Extreme bearish forecasts for iron ore prices to drop to as low as $70 a metric ton are an overreaction to the oversupply situation in the sector, said the CEO of the world's fourth largest iron ore producer.
Falling demand from China amid a glut has prompted Goldman Sachs and UBS to predict prices will fall to $70-$80 over the next two years, which is more than a 40 percent drop from current levels.
But Nev Power, CEO of Australian miner Fortescue Metals Group told CNBC that he expects iron ore prices to stay around $120 to $130 over the next few years.
"I think these are pessimistic forecasts, and we see long term iron ore price sitting well above these forecasts," Power said. "We just don't see that level of supply coming into the market. To get the price down below $100 a metric ton, you need some 300-400 million metric ton of new supply to come into market or the equivalent contraction in demand. "
Power added that he was hopeful demand from the world's largest consumer of iron ore, China, would be strong as economic growth picks up again in the world's second largest economy.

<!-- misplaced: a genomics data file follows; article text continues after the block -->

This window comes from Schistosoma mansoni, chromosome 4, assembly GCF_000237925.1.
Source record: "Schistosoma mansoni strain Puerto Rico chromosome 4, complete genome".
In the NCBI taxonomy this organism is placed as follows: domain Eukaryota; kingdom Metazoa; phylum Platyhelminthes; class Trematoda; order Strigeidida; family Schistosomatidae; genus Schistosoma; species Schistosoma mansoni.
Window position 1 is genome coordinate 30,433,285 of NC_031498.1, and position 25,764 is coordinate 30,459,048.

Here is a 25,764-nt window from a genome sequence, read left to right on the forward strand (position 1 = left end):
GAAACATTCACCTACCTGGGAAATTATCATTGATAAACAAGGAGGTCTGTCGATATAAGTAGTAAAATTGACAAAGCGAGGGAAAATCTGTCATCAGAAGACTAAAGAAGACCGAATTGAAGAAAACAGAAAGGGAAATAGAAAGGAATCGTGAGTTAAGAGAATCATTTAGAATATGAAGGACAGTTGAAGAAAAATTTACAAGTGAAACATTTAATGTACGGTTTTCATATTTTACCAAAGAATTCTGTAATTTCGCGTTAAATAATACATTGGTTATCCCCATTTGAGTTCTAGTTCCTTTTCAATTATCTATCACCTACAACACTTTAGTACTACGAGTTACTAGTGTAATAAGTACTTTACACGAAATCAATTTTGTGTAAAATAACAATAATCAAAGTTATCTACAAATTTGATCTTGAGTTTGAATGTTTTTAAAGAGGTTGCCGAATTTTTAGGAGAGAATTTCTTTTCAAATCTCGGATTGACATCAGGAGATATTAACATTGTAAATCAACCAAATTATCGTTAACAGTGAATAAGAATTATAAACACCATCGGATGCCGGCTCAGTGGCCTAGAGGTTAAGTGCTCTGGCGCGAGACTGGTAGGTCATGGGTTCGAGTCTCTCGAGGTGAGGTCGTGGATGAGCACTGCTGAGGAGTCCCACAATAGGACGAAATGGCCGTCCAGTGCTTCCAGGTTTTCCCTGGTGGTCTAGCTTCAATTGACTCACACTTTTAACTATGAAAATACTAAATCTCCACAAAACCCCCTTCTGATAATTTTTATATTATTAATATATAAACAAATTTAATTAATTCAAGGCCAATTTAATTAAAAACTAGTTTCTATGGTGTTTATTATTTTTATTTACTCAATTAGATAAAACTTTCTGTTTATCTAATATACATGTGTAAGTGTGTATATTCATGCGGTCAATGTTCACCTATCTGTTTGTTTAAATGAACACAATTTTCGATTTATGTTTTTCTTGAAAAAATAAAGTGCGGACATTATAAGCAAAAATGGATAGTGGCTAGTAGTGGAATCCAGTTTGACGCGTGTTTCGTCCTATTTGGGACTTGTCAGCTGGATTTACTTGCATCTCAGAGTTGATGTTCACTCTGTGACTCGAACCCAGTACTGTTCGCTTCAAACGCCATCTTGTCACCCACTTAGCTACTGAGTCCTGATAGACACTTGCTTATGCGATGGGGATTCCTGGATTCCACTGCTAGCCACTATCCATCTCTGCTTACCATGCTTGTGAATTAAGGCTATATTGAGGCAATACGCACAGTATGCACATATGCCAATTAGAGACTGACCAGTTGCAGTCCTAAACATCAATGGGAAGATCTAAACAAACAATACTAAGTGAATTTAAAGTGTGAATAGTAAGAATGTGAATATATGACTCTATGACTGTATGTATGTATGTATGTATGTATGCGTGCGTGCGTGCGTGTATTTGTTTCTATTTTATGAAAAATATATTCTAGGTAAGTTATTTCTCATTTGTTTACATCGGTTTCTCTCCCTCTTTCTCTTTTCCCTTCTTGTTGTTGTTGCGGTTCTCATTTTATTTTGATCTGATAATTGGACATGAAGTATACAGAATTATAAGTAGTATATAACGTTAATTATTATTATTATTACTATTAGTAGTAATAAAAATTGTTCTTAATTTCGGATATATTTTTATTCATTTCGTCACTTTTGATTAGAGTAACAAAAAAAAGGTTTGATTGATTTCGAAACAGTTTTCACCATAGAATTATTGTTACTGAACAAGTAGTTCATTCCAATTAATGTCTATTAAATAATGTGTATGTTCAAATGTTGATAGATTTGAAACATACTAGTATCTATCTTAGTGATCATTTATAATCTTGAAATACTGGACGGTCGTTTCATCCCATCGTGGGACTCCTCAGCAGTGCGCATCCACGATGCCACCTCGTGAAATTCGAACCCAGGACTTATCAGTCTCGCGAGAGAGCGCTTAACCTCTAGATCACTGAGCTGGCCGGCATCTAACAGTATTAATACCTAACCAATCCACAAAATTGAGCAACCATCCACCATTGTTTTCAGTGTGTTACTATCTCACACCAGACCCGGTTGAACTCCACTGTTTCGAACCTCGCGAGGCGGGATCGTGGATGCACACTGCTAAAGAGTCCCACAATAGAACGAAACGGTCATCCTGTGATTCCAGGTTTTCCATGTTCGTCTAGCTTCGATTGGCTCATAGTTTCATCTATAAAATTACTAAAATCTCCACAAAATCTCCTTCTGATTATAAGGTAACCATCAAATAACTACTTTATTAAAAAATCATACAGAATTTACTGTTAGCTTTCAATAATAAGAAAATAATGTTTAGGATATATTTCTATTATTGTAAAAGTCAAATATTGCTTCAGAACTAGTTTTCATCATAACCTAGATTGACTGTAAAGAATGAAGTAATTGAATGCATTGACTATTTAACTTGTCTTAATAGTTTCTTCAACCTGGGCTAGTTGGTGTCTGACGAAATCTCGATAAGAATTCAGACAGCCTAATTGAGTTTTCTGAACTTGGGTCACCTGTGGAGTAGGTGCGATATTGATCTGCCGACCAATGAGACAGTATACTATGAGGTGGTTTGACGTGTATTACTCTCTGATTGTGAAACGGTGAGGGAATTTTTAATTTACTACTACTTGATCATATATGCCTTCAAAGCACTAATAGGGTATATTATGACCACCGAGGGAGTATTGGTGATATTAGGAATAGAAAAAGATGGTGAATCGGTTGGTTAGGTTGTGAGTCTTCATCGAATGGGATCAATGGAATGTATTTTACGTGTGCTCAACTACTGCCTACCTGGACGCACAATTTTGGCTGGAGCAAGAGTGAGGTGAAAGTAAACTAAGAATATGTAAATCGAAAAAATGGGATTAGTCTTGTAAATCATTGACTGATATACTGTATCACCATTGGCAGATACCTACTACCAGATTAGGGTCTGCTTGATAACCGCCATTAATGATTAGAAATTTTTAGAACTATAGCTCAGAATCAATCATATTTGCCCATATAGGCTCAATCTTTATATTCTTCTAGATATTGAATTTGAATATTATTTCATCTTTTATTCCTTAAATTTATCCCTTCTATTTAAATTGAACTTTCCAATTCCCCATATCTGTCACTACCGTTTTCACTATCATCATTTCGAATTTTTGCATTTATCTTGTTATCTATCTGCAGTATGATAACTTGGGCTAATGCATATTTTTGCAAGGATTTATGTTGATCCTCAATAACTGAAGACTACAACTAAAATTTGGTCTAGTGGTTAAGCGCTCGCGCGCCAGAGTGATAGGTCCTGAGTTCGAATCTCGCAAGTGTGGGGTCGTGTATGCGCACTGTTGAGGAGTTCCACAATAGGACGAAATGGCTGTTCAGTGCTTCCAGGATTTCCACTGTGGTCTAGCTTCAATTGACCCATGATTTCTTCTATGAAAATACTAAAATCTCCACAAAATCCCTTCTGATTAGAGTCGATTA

(Read more: China's Record Iron Ore Imports Buff Up Recovery Hopes )
"With the continued growth in China at 7.5-8 percent that's been forecast, that should translate to a 3-4 percent steel growth per annum and that's a nice support under the demand side," Power said. "So, it's very hard to see how these very low forecasts of $70-80 a metric ton are going to come to reality."
Malcolm Wood, head of investment strategy, Morgan Stanley Wealth Management backed Power's view and said that concerns about the outlook for iron ore were a "bit exaggerated at this point."
"We think that China is in a recovery phase. The anecdotal evidence I see coming out of the vehicle market, white good sales, property activity, all those sort of things are suggesting that china is in a moderate recovery," Wood said. "In addition to that, we might be getting strengthening in the U.S. as we go into the second half and the rest of Asia looks better."
Increasing scrap metal use in China and lower crude steel production have weighed on iron ore prices, which hit three-year lows in September, but then rebounded to hit a 16-month high of $158.9 in February as Chinese mills ramped up steel output.
Iron ore prices since then, however, have fallen as doubts grow about the strength of future demand as stockpiles of steel products held by China hit record highs of 22.3 million metric ton in March.
-By CNBC.com's Rajeshni Naidu-Ghelani; Follow her on Twitter @RajeshniNaidu